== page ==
Our mission is to become a worldwide reference for education in the field for all professionals involved in the process to dissemintate knowledge & skills of Acute Cardiovascular Care
Our mission is to promote excellence in clinical diagnosis, research, technical development, and education in cardiovascular imaging in Europe.
Our mission: To promote excellence in research, practice, education and policy in cardiovascular health, primary and secondary prevention.
Our goal is to reduce the burden in cardiovascular disease in Europe through percutaneous cardiovascular interventions.
Our Mission is "to improve the quality of life of the population by reducing the impact of cardiac rhythm disturbances and reduce sudden cardiac death"
To improve quality of life and logevity, through better prevention, diagnosis and treatment of heart failure, including the establishment of networks for its management, education and research.
Working Groups goals is to stimulate and disseminate scientific knowledge in different fields of cardiology.
ESC Councils goal is to share knowledge among medical professionals practising in specific cardiology domains.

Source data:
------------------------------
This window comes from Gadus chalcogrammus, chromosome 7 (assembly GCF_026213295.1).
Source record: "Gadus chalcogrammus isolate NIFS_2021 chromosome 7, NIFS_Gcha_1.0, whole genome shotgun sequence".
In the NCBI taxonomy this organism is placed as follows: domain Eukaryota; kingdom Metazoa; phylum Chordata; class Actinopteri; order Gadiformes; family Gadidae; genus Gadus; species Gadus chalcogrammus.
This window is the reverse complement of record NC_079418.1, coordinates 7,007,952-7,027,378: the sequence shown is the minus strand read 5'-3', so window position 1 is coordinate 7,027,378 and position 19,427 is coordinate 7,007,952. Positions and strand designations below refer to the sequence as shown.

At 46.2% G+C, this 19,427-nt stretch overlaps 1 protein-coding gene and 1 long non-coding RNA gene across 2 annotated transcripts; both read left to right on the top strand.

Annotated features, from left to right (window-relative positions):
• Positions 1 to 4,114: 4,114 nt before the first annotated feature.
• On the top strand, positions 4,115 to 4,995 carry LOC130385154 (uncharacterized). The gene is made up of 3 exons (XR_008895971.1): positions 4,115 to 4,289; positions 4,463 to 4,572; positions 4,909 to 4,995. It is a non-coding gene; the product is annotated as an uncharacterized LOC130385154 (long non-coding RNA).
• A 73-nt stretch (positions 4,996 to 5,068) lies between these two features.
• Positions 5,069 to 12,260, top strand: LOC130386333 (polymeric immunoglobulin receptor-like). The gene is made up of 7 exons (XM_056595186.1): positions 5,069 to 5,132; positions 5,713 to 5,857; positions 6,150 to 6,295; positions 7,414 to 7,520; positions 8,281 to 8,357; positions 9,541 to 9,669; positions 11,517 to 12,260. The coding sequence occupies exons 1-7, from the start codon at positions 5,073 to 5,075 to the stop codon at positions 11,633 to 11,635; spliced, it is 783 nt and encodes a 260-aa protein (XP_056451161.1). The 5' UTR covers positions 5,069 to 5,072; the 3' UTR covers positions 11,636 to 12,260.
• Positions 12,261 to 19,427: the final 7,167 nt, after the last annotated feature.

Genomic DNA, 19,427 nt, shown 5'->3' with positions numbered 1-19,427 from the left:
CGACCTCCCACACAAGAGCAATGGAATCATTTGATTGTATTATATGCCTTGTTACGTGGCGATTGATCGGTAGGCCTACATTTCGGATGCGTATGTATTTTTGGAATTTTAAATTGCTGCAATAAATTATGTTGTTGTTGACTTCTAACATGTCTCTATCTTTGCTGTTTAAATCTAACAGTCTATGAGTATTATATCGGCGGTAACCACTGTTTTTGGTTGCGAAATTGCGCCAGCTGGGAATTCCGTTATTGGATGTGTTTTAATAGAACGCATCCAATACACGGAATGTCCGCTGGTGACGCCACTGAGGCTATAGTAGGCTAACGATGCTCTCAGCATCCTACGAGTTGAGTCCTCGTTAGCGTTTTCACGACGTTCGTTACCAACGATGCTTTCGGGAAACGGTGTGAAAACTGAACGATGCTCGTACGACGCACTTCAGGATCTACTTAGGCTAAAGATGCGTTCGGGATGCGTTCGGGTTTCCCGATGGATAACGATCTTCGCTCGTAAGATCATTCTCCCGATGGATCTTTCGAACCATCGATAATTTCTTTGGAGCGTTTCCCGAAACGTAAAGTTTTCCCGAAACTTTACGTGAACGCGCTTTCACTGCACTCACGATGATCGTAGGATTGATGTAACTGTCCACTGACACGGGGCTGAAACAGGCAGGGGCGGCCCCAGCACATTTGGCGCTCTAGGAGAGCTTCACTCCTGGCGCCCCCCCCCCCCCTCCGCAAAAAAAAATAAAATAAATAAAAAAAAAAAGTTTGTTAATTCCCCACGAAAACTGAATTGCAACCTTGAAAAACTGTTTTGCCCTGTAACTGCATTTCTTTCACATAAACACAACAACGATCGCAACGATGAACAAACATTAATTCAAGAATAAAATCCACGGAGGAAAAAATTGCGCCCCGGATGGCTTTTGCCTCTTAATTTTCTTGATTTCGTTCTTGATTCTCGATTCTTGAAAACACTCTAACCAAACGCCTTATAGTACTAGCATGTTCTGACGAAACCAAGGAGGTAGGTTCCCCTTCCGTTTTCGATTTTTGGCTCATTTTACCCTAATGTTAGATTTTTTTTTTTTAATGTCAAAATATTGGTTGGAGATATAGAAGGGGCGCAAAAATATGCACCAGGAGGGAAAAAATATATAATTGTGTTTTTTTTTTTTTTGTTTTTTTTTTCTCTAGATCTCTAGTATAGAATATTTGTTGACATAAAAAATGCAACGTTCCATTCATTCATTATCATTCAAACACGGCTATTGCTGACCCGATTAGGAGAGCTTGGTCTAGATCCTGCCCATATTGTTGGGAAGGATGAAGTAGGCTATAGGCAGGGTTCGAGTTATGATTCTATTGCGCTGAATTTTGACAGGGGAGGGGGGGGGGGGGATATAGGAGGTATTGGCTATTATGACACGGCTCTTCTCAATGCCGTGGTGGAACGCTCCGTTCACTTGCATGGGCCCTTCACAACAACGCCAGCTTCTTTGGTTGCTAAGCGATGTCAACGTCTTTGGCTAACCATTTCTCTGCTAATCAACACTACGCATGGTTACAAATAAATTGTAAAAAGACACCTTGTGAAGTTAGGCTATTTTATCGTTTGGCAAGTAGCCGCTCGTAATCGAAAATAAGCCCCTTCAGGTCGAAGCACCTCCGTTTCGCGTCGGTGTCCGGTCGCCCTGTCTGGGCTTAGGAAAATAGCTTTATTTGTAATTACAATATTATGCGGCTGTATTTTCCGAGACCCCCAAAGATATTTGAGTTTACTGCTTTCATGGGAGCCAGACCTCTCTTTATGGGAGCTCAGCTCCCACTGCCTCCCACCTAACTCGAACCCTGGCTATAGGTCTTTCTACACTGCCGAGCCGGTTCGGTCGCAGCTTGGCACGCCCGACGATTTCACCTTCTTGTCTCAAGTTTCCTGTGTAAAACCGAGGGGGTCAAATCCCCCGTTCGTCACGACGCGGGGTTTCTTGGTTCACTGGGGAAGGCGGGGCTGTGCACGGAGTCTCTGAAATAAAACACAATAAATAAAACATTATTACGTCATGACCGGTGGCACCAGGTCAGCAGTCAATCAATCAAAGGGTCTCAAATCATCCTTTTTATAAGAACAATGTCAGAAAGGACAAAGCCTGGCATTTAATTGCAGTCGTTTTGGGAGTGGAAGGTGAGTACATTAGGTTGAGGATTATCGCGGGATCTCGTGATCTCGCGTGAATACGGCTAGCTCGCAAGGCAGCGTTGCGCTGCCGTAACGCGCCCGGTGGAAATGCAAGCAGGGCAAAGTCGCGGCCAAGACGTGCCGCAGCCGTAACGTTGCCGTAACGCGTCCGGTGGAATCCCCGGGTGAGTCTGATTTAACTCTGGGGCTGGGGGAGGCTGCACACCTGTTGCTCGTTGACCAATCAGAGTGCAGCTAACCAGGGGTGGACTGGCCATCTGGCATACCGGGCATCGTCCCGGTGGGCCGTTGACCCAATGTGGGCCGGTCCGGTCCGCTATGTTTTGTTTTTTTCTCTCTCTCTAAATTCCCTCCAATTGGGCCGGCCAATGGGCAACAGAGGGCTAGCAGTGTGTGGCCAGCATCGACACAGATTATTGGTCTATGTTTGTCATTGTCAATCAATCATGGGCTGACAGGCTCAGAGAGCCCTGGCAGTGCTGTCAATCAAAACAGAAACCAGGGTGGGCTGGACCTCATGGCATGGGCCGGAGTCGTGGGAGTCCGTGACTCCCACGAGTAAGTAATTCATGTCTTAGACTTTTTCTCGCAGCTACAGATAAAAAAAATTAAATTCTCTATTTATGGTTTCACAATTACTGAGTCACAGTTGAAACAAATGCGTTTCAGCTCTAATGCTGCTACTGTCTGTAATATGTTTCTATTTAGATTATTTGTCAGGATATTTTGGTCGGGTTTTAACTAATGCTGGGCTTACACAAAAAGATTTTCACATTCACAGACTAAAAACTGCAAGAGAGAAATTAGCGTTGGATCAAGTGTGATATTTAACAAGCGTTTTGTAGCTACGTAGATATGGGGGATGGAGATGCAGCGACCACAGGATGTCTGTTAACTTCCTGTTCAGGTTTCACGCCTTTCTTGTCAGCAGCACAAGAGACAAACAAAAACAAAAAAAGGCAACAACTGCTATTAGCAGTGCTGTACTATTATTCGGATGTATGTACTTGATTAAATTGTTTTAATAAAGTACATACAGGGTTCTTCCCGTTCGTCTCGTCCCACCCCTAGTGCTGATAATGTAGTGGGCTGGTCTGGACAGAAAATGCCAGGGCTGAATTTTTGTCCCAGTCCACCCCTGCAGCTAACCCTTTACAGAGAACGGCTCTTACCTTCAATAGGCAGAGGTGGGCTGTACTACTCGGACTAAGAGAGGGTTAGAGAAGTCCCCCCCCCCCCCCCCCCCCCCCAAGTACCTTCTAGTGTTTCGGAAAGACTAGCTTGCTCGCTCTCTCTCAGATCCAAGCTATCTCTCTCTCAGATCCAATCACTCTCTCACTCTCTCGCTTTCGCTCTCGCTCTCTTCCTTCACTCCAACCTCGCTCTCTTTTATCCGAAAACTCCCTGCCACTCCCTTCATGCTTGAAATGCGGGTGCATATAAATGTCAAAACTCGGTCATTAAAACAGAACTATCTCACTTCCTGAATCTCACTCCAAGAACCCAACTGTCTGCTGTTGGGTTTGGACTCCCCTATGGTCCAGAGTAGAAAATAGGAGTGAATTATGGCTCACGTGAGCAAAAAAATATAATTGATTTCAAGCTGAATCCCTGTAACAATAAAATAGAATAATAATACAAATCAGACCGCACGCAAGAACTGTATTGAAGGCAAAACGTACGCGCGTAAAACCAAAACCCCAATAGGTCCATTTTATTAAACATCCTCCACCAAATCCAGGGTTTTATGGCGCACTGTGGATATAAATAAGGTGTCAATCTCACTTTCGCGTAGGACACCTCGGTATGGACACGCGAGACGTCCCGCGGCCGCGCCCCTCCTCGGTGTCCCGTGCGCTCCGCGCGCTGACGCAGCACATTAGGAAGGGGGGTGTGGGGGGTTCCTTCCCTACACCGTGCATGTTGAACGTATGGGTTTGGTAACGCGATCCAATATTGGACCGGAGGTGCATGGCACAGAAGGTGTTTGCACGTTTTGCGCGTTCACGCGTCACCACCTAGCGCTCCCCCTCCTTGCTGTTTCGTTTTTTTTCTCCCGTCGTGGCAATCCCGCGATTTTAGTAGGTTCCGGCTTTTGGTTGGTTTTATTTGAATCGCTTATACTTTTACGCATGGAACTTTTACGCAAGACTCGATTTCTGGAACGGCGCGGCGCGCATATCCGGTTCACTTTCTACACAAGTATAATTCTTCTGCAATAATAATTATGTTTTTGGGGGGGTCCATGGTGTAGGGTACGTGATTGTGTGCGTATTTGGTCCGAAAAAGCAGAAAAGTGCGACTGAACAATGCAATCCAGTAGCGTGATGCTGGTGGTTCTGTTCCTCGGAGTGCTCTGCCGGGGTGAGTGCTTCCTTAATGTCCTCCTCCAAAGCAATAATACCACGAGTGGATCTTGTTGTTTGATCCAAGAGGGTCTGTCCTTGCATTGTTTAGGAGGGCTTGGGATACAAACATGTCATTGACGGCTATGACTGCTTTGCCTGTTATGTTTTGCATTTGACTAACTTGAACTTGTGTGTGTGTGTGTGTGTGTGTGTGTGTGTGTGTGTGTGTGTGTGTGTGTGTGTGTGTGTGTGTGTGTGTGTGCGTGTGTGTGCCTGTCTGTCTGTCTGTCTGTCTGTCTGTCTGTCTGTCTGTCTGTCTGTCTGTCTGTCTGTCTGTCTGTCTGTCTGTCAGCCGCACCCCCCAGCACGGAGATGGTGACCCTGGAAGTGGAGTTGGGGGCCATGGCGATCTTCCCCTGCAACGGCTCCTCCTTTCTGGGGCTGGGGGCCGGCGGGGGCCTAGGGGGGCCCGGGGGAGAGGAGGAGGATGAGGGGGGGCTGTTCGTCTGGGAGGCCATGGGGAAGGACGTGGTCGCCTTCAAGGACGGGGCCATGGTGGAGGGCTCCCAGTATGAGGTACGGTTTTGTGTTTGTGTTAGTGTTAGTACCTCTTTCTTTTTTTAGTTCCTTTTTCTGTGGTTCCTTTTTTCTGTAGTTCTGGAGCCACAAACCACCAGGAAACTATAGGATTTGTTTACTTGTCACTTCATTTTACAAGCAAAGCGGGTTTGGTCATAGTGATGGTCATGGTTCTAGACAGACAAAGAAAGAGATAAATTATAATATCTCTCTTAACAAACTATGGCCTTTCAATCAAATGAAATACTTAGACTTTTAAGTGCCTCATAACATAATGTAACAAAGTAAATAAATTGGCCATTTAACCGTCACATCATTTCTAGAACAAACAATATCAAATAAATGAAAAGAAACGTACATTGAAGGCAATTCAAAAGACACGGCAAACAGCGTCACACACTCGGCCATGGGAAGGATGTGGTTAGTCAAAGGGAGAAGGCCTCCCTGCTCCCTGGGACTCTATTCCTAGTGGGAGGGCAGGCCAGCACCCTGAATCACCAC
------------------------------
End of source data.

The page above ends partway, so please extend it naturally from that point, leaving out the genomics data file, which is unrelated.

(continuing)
OUR MISSION: TO REDUCE THE BURDEN OF CARDIOVASCULAR DISEASE
Dr. Martin Czerny
Guido Rocchi, Bologna, Italy- Natural history
This talk focussed on epidemiology and incidence of acute aortic syndromes, acute aortic dissection, intramural hematoma as well as penetrating atherosclerotic ulcer. The speaker focussed on the important issue of diagnostic delay, as the clinical presentation is unspecific and may well be misinterpreted as an acute coronary syndrome. This is frequently the case since both acute type A and type B aortic dissection may be associated- type A directly and type B indirectly- with ST segment changes. Furthermore, the importance of adequate diagnostics via a multislice (ideally gated) CT scan was mentioned as it serves as a triple diagnostic tool in one: acute aortic dissection, acute coronary syndrome, and pulmonary embolism. The increasing incidence of penetrating atherosclerotic ulcers was stressed, as the increase seems linked to the gradual increase of life expectancy. Furthermore, the understanding and differentiation of penetrating atherosclerotic ulcers and atherosclerotic aneurysms was emphasized. The speaker summarized that the mortality of acute aortic syndromes without treatment, irrespective of the type of acute aortic dissection, (A or B, intramural hematoma or penetrating atherosclerotic ulcer) remains very high. The time interval between onset of symptoms and adequate diagnosis remains decisive for the initiation of adequate treatment, thereby saving lives. Finally, follow-up is crucial, implementing imaging to anticipate early and late aortic adverse events and mandatory to adequately care for these patients.
Arturo Evangelista, Barcelona, Spain, Predictors of complications